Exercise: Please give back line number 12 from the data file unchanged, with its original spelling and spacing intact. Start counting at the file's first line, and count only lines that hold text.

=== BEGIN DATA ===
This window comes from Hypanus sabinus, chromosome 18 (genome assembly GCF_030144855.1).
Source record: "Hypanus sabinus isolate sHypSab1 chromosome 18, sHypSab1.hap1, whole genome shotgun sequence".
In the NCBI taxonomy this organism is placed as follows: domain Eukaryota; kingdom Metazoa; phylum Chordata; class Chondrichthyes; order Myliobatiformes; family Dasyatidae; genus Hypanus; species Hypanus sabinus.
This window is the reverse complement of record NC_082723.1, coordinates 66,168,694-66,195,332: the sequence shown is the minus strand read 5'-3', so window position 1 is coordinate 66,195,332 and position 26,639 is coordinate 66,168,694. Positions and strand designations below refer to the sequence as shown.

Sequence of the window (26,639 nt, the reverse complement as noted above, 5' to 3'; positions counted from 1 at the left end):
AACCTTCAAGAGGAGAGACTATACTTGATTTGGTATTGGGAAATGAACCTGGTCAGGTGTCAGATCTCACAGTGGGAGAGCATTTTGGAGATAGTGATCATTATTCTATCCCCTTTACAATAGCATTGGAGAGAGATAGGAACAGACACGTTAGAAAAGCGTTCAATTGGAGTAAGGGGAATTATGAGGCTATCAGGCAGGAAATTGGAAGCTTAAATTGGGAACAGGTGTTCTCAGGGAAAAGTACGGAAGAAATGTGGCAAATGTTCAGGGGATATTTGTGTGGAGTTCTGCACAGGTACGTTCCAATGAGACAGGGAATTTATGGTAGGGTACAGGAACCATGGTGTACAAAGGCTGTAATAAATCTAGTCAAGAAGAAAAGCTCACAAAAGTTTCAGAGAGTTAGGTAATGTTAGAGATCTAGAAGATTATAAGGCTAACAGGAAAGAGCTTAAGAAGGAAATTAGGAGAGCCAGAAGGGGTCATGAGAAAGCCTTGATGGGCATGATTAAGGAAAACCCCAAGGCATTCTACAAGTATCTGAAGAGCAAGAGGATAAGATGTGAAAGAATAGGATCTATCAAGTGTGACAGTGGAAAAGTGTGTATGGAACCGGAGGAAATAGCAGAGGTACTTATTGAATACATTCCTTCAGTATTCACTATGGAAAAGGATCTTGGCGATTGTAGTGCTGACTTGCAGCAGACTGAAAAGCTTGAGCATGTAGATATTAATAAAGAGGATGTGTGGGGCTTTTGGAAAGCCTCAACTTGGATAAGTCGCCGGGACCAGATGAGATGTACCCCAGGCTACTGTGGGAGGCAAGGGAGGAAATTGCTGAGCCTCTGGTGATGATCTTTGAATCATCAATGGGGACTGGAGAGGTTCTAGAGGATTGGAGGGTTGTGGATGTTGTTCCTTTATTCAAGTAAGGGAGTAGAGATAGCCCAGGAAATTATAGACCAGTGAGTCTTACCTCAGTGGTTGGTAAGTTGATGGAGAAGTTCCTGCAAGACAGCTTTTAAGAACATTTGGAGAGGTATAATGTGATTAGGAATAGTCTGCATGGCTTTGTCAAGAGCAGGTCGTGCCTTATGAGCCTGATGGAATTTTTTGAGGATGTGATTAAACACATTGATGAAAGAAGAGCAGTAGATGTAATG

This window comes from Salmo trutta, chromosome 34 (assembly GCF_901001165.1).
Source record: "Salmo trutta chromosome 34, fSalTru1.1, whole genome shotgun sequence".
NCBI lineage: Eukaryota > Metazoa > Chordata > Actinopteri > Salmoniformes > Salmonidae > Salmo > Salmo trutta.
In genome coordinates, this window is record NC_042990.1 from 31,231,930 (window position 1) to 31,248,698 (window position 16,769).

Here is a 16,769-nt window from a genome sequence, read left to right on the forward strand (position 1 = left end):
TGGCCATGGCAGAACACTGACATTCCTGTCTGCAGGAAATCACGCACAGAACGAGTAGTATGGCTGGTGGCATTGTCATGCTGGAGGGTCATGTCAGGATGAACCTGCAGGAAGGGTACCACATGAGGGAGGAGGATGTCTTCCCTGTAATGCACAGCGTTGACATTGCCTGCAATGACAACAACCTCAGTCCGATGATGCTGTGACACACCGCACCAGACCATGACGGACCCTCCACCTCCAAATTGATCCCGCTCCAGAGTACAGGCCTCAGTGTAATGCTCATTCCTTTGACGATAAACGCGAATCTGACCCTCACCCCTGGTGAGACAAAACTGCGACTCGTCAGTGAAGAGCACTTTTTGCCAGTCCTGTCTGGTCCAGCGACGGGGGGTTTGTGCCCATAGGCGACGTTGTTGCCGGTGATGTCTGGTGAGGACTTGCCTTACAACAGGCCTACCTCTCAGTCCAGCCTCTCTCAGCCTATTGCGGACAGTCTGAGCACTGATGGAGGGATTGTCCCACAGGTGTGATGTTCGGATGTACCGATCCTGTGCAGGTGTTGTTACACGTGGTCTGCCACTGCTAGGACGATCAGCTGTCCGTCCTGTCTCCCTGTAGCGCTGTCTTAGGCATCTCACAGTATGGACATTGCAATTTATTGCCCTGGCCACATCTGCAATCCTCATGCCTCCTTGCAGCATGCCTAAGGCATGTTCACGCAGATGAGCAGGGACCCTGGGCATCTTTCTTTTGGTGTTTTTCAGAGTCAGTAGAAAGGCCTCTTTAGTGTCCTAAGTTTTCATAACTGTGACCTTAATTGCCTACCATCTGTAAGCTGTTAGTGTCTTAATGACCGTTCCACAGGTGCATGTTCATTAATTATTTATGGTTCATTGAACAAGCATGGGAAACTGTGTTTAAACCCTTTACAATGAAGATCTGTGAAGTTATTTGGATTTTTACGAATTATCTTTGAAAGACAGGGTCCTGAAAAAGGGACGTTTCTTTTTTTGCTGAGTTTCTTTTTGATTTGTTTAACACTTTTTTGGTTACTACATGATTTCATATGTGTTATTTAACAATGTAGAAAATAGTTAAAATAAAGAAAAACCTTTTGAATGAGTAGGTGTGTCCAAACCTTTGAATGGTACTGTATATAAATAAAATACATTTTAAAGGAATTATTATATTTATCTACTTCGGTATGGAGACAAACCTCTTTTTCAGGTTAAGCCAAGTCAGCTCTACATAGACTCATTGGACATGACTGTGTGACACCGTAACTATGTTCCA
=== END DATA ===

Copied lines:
TGGCCATGGCAGAACACTGACATTCCTGTCTGCAGGAAATCACGCACAGAACGAGTAGTATGGCTGGTGGCATTGTCATGCTGGAGGGTCATGTCAGGATGAACCTGCAGGAAGGGTACCACATGAGGGAGGAGGATGTCTTCCCTGTAATGCACAGCGTTGACATTGCCTGCAATGACAACAACCTCAGTCCGATGATGCTGTGACACACCGCACCAGACCATGACGGACCCTCCACCTCCAAATTGATCCCGCTCCAGAGTACAGGCCTCAGTGTAATGCTCATTCCTTTGACGATAAACGCGAATCTGACCCTCACCCCTGGTGAGACAAAACTGCGACTCGTCAGTGAAGAGCACTTTTTGCCAGTCCTGTCTGGTCCAGCGACGGGGGGTTTGTGCCCATAGGCGACGTTGTTGCCGGTGATGTCTGGTGAGGACTTGCCTTACAACAGGCCTACCTCTCAGTCCAGCCTCTCTCAGCCTATTGCGGACAGTCTGAGCACTGATGGAGGGATTGTCCCACAGGTGTGATGTTCGGATGTACCGATCCTGTGCAGGTGTTGTTACACGTGGTCTGCCACTGCTAGGACGATCAGCTGTCCGTCCTGTCTCCCTGTAGCGCTGTCTTAGGCATCTCACAGTATGGACATTGCAATTTATTGCCCTGGCCACATCTGCAATCCTCATGCCTCCTTGCAGCATGCCTAAGGCATGTTCACGCAGATGAGCAGGGACCCTGGGCATCTTTCTTTTGGTGTTTTTCAGAGTCAGTAGAAAGGCCTCTTTAGTGTCCTAAGTTTTCATAACTGTGACCTTAATTGCCTACCATCTGTAAGCTGTTAGTGTCTTAATGACCGTTCCACAGGTGCATGTTCATTAATTATTTATGGTTCATTGAACAAGCATGGGAAACTGTGTTTAAACCCTTTACAATGAAGATCTGTGAAGTTATTTGGATTTTTACGAATTATCTTTGAAAGACAGGGTCCTGAAAAAGGGACGTTTCTTTTTTTGCTGAGTTTCTTTTTGATTTGTTTAACACTTTTTTGGTTACTACATGATTTCATATGTGTTATTTAACAATGTAGAAAATAGTTAAAATAAAGAAAAACCTTTTGAATGAGTAGGTGTGTCCAAACCTTTGAATGGTACTGTATATAAATAAAATACATTTTAAAGGAATTATTATATTTATCTACTTCGGTATGGAGACAAACCTCTTTTTCAGGTTAAGCCAAGTCAGCTCTACATAGACTCATTGGACATGACTGTGTGACACCGTAACTATGTTCCA